Document 8: Alice Hamilton to Louise deKoven Bowen, 16 May 1915, Swarthmore College Peace Collection, Jane Addams Papers

Document 8: Alice Hamilton to Louise deKoven Bowen, 16 May 1915, Swarthmore College Peace Collection, Jane Addams Papers


       In this letter to Louise deKoven Bowen, Alice Hamilton describes their progress at an early point on their trip. Hamilton was not an official delegate, either to The Hague or on the peace tour. Instead, she traveled as Addams's personal physician. The letters shows that her expenses were paid by Addams's life partner, Mary Rozet Smith.

                        May 16th [1915]

Dear Mrs. Bowen:

       I am sitting in the headquarters of the Women’s Peace Party waiting while Miss Addams goes over minutes and reports with a very meticulous English lady.[A]  Downstairs a taxi is ticking away and the thought of it gives me indigestion but Miss Addams keeps saying she is coming. I am wondering if at this rate my money--Mary’s--will hold out, or whether I shall have to fall back on hers.[B]  She seems to have plenty.

       I was very startled to hear of your operation and of course the letters telling that you were planning it came long after the cable telling you had had it. I know it was dreadfully hard stopping everything and dropping back into invalidism, but I know that in the end you are glad to have it really settled and I am thankful you sent for Dr. Abbe.  We seem so far away here that a cable or two saying you are doing all right is a great comfort.

       So far things have gone very well and I only hope they will keep on so. Miss Addams got to England when she planned and got out when she planned. I went to Belgium and though they kept me on tenterhooks for days, they let me out in time to meet her. We are to go to Germany now, for people seem to think that if we go fast and come out fast we can manage it before our dear country decides to break off diplomatic relations with Germany. The party will consist of Dr. Jacobs, an elderly woman, very decided, fairly irritable and quite able to see that her own comfort is attended to; her friend Frau Palthe, the wife of a man who has a plantation in Java and is very rich but exceedingly careful about pennies, also elderly; and J.A. [Jane Addams] and myself. It will not be bad, for a party of two couples breaks up easily into twos.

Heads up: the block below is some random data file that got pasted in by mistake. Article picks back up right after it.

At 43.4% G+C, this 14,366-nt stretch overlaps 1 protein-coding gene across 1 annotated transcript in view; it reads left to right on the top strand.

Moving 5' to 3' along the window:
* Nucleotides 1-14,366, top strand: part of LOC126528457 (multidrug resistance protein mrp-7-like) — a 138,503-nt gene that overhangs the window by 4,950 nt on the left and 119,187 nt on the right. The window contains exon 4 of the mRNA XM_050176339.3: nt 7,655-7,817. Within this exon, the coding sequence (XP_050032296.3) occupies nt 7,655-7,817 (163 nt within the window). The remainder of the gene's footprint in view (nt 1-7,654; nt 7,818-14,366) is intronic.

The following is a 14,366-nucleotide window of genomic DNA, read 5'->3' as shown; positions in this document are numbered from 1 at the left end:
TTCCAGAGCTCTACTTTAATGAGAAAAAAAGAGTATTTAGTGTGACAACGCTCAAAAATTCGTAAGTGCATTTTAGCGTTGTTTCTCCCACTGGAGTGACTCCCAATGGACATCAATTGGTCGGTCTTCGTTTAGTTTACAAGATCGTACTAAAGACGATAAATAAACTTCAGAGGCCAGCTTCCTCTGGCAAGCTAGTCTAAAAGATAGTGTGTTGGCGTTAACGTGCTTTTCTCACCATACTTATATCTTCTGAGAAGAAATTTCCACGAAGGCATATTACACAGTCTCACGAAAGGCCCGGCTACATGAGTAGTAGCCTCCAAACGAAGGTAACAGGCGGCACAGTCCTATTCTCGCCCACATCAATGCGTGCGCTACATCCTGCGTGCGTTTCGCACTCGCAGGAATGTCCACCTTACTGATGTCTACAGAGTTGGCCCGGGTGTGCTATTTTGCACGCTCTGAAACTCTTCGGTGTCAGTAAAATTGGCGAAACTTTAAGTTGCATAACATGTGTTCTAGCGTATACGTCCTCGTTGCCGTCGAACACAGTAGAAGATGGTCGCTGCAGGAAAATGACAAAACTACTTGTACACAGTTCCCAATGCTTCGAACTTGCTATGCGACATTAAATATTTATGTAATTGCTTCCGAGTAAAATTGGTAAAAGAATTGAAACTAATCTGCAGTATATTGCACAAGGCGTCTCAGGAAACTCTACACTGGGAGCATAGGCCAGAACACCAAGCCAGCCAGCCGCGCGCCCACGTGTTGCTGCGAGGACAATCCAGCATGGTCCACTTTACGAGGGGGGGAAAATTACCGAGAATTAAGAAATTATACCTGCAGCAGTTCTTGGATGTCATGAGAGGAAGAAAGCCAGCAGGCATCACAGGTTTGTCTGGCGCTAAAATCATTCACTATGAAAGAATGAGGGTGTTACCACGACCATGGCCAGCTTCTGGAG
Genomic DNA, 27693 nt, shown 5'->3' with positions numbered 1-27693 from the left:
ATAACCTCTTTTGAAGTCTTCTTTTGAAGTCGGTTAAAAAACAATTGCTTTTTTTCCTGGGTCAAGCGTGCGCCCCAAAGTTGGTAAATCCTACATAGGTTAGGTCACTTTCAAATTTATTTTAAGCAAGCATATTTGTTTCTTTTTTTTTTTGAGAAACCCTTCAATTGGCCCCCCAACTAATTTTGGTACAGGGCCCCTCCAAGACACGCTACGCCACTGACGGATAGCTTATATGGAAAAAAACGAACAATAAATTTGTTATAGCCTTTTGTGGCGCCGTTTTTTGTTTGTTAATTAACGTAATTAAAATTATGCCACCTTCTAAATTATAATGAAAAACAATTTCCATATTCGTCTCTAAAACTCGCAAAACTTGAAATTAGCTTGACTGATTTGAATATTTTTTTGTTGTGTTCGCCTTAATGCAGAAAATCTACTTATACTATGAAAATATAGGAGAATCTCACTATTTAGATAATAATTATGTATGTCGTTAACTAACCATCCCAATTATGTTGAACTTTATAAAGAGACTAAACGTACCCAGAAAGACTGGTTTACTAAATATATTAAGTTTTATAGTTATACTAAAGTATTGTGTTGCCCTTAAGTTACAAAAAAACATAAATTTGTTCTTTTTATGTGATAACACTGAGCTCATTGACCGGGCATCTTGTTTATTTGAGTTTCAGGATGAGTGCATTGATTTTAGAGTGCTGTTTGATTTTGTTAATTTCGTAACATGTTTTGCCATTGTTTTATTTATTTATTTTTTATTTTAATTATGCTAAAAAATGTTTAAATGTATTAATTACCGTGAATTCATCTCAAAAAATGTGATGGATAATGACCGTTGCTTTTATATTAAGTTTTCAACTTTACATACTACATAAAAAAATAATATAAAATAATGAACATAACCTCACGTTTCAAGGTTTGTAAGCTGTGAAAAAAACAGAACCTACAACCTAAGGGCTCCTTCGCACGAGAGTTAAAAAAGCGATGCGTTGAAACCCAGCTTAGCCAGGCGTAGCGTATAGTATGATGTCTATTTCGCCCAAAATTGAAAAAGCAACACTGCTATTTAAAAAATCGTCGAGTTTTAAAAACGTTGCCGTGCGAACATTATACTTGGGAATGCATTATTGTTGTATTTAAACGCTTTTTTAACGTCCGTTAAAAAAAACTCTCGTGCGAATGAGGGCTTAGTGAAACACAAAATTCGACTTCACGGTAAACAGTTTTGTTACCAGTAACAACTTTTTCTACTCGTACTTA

Miss Addams must have had a wonderful experience. I never knew before what the life of a revolutionist in Russia must be like. It is a choking and embittering atmosphere. One feels oneself spied upon, one is afraid to be frank ever, one is afraid and at the same time one comes to hate those gray coated men of whom one is so mysteriously afraid. And the Belgians one meets in the relief work are so fine: intelligent, capable, high-bred people, living as simply as possible and giving all their time and strength and money in the care of the poor. And they are so sweetly courteous about it too. I think one can be more polite in French than in English anyway.

       Miss Addams is starting and I must go.

       With much love to Mary, and to yourself.

                    Affectionately ever,

A. The Woman's Peace Party helped support the women delegates on their mission by providing financial assistance for their journey. The Party was founded in 1915 to seek a peaceful end to the war and worked to establish a permanent international peacekeeping organization. Jane Addams served as President of the WPP until her death.
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B. Mary Rozet Smith, Jane Addam's life-long companion.
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